NEWS Wij leveren complete installaties voor ontstoffing, luchtreiniging en pneumatisch transport Technieken voor o.a.: - Ontstoffing van productieruimtes (MAC) - Reduceren van geuremissies (NER) - Reduceren van stofemissies (NER) Componenten die wij o.a. kunnen leveren: - Natfilters & Droogfilters - Cyclonen - Gaswassers - Topsteen- / Frogreinigers - Naverbranders

Natfilter met slibtransporteur

Projecten kunnen turn-key worden uitgevoerd Wij garanderen de emissie & grenswaarden Engineering, bouw en onderhoud in eigen beheer

Hoog vacuüm stofzuiginstallatie


Mesys Industrial Air Systems BV Molenstraat 27, 6914AC Herwen

+31 (0) 316 248744

Hét expertisecentrum voor materiaalkarakterisering. Integer, onafhankelijk, objectief onderzoek en advies. ISO 17025 geaccrediteerd. Wij helpen u graag verder met onderzoek en analyse van uw innovatieve materialen. Bel ons op 026 3845600 of mail




Exhibition Kunst & Kunststof

Designing for a better world Plastic is a rewarding subject for artists to criticize our consumer society. More and more artists and designers are showing that plastic should not be thrown away as a useless material. On the contrary, it should be used sparingly, reusing it, and making beautiful things out of it. At the same time, creative designers are looking for sustainable alternatives to plastic, such as materials based on natural raw materials, plants or micro-organisms. The Kunst & Kunststof exhibition (art & plastic) allows visitors to look at plastic differently, the material that is in the genes of Zuid Limburg and certainly also of Sittard-Geleen. The exhibition can be visited in Museum Contemporary Art De Domijnen in Sittard until September 19, 2021. The exhibition shows that young designers are increasingly looking for alternative materials. Like Polina Baikina, who made a set of household items from nettles. The Swiss Sarah Harbarth developed a biodegradable material


Lilian van Daal: Radiolaria (Foto: Lonneke van der Palen)

NEWS from banana peels. Mona Abusamra, industrial design student in Vienna and Belgrade, used bacteria and fermented liquids to arrive at the new plastic-like material New Culture. The Dutch Emma van der Leest is on the same track with a kind of bio leather made by bacteria. Together with Radboudumc in Nijmegen, she is developing a coating based on fungi to make this bio-leather water-repellent and to provide it with scent and colour. She already has a brand name for it: Fungkee. In addition to these experimental projects, Kunst & Kunststof shows examples of sustainable products from the Dutch plastics industry. Projects will be shown from the Chill LAB, the learning, working and research environment on the Brightlands Chemelot Campus in Geleen, where companies and institutions work together on innovations. Some of these presentations are interactive.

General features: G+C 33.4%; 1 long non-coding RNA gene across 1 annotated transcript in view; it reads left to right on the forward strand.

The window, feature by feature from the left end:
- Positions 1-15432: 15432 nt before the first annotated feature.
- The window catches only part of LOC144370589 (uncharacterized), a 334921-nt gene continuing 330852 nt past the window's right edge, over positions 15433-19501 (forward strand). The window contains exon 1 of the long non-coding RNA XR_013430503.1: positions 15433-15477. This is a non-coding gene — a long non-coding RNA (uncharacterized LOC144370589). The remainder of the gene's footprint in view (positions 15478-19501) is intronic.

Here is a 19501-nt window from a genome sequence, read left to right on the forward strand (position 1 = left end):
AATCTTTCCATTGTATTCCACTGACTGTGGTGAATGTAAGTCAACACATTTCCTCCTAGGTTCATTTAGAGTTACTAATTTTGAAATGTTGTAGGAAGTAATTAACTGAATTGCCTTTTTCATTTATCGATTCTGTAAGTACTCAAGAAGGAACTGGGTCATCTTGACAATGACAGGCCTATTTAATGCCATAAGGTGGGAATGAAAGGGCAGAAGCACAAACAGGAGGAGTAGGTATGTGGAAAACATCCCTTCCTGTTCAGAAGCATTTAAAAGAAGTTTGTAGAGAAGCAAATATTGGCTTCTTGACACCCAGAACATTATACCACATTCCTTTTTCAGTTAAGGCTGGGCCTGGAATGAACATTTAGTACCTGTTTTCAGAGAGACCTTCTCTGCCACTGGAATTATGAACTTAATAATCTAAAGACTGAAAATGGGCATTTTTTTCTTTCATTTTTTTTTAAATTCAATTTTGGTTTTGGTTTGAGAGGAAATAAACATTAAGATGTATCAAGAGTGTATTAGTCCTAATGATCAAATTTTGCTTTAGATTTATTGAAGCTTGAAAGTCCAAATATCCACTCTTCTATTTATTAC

Kodai Iwamoto: plasticblowing

Kunst & Kunststof was composed by Leonne Cuppen (Yksi Connect) in collaboration with Marcel Sloots, Marlon van Schellebeek and Walter van Hulst.>


Gundega Strauberga

Waar ren jij mee? Ga naar



Hybrid sandwich element Earlier this year, the Finnish company Metsä Wood presented a hybrid sandwich wall element, specially designed for prefab construction.

According to Metsä Wood, the material - a combination of concrete and Kerto LVL (laminated veneer lumber) - is an easy way to replace standard concrete

sandwich elements. According to Metsä, there is an urgent need for such more sustainable solutions, because the construction sector is responsible for 30 % of all CO2 emissions. The hybrid sandwich wall element combines innovation and guarantees an efficient construction. Metsä Wood collaborated with Finnish building and construction companies to design the optimal hybrid sandwich wall element, including precast element manufacturer Lipa-Betoni. According to Metsä Wood, almost one million square meters of concrete wall elements are produced in Finland every year, resulting in 45,000 tons of CO2 emissions. If all concrete walls were replaced by hybrid sandwich wall elements, CO2 emissions would decrease by 30,000 tons per year and 95,000 tons of carbon would be stored. Metsä Fiber’s new sawmill in Rauma is the first construction project to apply the hybrid sandwich wall elements. The elements are produced at the Lipa-



Left to right: concrete, insulation, Kerto

Video: the hybrid city